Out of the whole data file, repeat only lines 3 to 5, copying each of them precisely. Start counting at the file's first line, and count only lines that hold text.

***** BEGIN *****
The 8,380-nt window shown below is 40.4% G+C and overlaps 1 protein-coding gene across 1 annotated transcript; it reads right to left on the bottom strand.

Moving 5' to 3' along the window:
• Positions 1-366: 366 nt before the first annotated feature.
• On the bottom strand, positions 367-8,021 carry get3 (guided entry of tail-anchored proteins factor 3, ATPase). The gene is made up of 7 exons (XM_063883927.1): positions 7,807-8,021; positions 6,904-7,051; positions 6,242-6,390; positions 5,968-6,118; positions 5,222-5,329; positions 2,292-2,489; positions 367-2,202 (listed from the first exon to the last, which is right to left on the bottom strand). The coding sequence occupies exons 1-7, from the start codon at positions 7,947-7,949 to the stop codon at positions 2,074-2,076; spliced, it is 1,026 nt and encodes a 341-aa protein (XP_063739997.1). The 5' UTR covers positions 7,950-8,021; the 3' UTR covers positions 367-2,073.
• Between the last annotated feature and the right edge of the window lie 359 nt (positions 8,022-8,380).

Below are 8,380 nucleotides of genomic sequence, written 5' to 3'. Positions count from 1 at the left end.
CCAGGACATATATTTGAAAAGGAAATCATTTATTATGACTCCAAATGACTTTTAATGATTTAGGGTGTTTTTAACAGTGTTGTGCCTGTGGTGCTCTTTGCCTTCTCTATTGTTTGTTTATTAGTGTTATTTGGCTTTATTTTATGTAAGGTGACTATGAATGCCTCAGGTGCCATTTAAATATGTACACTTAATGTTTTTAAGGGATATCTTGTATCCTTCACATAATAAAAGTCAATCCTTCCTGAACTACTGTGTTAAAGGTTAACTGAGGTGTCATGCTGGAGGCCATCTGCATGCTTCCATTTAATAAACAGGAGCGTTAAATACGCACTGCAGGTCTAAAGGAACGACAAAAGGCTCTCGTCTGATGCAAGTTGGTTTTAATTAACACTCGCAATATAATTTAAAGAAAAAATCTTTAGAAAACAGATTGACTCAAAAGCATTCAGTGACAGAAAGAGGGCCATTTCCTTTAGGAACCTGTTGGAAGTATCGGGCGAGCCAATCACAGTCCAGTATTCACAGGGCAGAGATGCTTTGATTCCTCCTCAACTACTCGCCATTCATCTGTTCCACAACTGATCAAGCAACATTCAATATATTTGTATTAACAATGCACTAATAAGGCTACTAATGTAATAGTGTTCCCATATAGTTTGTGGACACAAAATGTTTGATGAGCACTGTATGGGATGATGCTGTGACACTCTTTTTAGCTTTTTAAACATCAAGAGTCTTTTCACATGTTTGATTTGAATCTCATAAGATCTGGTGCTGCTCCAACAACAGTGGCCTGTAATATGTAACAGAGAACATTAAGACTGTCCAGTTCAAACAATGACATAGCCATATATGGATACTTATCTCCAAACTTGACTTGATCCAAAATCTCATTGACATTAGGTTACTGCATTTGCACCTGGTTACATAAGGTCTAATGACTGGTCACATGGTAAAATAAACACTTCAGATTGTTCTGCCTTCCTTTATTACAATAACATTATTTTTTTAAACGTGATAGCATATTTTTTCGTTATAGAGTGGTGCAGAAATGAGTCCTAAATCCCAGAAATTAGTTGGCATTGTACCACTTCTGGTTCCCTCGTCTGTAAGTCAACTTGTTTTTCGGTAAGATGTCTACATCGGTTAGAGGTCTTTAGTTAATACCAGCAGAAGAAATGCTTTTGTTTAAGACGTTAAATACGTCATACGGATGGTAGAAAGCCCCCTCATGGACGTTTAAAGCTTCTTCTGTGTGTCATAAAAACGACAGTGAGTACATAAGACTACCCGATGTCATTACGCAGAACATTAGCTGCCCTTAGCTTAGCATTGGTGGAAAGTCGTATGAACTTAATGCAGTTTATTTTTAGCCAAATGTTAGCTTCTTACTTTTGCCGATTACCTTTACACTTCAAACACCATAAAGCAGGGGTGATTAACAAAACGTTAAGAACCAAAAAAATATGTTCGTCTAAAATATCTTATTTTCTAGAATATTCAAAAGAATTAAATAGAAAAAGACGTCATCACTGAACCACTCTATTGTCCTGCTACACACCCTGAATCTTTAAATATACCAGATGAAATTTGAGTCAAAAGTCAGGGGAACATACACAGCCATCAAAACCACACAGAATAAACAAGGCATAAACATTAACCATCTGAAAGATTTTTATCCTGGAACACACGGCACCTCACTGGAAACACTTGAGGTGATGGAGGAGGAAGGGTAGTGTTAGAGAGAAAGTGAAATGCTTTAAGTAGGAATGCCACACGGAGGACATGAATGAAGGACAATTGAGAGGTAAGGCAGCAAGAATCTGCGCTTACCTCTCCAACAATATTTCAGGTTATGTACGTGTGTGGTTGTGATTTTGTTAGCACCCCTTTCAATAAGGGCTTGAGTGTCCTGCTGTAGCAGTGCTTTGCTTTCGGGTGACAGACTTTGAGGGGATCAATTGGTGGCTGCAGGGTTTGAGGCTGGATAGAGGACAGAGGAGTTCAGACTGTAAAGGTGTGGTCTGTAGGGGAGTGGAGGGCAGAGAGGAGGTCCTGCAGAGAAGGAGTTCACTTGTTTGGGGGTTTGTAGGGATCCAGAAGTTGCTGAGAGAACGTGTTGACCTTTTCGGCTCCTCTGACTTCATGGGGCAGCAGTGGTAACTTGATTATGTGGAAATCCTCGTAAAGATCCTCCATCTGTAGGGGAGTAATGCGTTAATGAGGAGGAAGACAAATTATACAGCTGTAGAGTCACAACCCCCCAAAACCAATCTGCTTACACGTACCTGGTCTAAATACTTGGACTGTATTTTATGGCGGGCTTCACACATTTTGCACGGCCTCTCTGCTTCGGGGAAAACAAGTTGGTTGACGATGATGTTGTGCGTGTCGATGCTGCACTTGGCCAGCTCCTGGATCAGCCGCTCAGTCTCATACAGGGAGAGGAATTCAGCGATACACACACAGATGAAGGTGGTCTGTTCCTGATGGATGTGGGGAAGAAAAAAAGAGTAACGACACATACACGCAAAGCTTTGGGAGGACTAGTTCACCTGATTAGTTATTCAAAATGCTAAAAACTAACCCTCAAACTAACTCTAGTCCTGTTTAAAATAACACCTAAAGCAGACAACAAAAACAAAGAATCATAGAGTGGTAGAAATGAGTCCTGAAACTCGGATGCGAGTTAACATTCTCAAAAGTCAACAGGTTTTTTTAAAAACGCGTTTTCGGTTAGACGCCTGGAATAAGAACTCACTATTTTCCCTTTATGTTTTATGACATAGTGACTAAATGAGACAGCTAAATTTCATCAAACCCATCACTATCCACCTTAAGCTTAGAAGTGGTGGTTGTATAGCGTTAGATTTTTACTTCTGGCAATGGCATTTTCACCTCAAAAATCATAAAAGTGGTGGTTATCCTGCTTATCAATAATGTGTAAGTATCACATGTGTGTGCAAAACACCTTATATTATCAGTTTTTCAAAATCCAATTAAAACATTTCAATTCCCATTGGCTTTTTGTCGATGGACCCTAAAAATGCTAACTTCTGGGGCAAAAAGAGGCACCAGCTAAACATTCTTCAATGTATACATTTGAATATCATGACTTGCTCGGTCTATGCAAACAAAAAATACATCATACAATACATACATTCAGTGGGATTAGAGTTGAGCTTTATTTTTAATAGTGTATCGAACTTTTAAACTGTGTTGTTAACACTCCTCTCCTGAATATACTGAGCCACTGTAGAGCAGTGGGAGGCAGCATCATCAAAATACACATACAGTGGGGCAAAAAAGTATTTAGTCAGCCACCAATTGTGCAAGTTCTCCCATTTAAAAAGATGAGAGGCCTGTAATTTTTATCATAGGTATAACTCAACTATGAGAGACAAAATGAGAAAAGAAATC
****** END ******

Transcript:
• Positions 1-366: 366 nt before the first annotated feature.
• On the bottom strand, positions 367-8,021 carry get3 (guided entry of tail-anchored proteins factor 3, ATPase). The gene is made up of 7 exons (XM_063883927.1): positions 7,807-8,021; positions 6,904-7,051; positions 6,242-6,390; positions 5,968-6,118; positions 5,222-5,329; positions 2,292-2,489; positions 367-2,202 (listed from the first exon to the last, which is right to left on the bottom strand). The coding sequence occupies exons 1-7, from the start codon at positions 7,947-7,949 to the stop codon at positions 2,074-2,076; spliced, it is 1,026 nt and encodes a 341-aa protein (XP_063739997.1). The 5' UTR covers positions 7,950-8,021; the 3' UTR covers positions 367-2,073.
• Between the last annotated feature and the right edge of the window lie 359 nt (positions 8,022-8,380).